- a person employed to receive and assist callers, clients, etc., as in an office.
- Theology. a person who advocates receptionism.
- a person employed in an office, hotel, doctor’s surgery, etc, to receive clients, guests, or patients, answer the telephone, arrange appointments, etc
Let me not forget the receptionist — generally and preferably, a woman of refined and gentle manners, well informed and specially gifted in handling people of varied dispositions. A woman especially who knows how to handle other women, and who can make herself beloved by the children who may visit the studio. A woman, also, who in a thoroughly suave and dignified way, knows just how to handle the young man of the period so that the photographer may be glad to have his business. What a power the receptionist is when properly chosen and trained. It is not too much to say that she can both make and destroy a business, if she has the amount of discretionary power given to her in some galleries. [John A. Tennant, “Business Methods Applied in Photography,” “Wilson’s Photographic Magazine,” October 1900]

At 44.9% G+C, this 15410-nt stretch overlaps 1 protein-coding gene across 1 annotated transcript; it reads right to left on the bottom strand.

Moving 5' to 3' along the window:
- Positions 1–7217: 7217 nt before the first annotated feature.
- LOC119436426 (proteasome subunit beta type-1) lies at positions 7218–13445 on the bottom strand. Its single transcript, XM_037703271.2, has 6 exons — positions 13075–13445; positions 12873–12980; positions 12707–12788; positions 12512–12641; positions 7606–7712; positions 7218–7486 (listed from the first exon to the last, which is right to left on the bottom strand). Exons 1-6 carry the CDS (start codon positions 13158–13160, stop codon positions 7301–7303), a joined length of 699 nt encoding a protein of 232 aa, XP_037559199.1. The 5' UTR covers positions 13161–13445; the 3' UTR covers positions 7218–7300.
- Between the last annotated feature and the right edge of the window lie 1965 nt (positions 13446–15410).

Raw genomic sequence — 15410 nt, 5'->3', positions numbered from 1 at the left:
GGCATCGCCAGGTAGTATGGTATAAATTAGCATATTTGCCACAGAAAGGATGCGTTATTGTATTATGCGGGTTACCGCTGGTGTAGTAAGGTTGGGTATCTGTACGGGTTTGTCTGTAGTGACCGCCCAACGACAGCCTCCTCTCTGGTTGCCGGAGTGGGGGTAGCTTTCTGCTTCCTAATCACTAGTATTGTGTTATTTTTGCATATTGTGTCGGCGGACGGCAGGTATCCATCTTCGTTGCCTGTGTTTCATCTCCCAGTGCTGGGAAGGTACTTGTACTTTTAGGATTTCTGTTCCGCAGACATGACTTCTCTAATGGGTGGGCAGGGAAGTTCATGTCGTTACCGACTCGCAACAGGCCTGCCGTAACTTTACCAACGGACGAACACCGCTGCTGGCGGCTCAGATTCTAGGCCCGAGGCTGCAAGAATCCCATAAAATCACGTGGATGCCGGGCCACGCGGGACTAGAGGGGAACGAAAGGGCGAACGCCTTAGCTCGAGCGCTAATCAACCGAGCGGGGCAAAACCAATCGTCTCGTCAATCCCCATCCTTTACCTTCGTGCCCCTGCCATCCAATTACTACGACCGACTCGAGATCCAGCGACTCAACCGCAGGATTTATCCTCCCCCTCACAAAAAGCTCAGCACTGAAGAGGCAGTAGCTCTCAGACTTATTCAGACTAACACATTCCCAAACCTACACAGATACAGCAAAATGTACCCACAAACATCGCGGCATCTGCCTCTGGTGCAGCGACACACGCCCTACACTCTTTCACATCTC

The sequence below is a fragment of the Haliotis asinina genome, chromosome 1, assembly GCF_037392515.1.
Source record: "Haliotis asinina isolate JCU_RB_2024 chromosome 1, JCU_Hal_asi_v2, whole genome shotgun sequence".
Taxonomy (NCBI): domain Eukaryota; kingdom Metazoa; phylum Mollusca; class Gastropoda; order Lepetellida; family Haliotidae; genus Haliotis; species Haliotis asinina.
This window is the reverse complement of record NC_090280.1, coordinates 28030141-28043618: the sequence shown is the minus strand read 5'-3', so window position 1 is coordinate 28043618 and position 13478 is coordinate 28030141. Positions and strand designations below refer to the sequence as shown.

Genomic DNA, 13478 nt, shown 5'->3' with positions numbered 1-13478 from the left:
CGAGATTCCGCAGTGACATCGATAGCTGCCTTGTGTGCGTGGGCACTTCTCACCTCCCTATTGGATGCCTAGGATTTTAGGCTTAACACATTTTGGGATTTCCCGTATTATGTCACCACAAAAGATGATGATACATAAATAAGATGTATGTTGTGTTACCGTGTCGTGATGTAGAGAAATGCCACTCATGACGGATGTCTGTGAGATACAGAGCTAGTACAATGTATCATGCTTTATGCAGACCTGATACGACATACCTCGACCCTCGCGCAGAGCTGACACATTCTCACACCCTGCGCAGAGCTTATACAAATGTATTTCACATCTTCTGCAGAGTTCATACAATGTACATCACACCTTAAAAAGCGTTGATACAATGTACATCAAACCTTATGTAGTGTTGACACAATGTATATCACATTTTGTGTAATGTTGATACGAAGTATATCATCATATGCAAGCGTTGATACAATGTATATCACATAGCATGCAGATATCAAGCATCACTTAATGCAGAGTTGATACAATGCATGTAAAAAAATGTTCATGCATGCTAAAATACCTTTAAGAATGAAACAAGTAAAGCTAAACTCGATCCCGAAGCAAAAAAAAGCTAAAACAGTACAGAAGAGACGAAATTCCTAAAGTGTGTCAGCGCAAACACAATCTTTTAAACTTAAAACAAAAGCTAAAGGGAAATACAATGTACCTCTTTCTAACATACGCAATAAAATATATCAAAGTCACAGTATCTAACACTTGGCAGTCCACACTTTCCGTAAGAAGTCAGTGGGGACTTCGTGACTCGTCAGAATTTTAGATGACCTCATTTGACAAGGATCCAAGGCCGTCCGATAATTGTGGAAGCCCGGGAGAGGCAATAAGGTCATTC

Earlier as an adjective in theology and law (1867).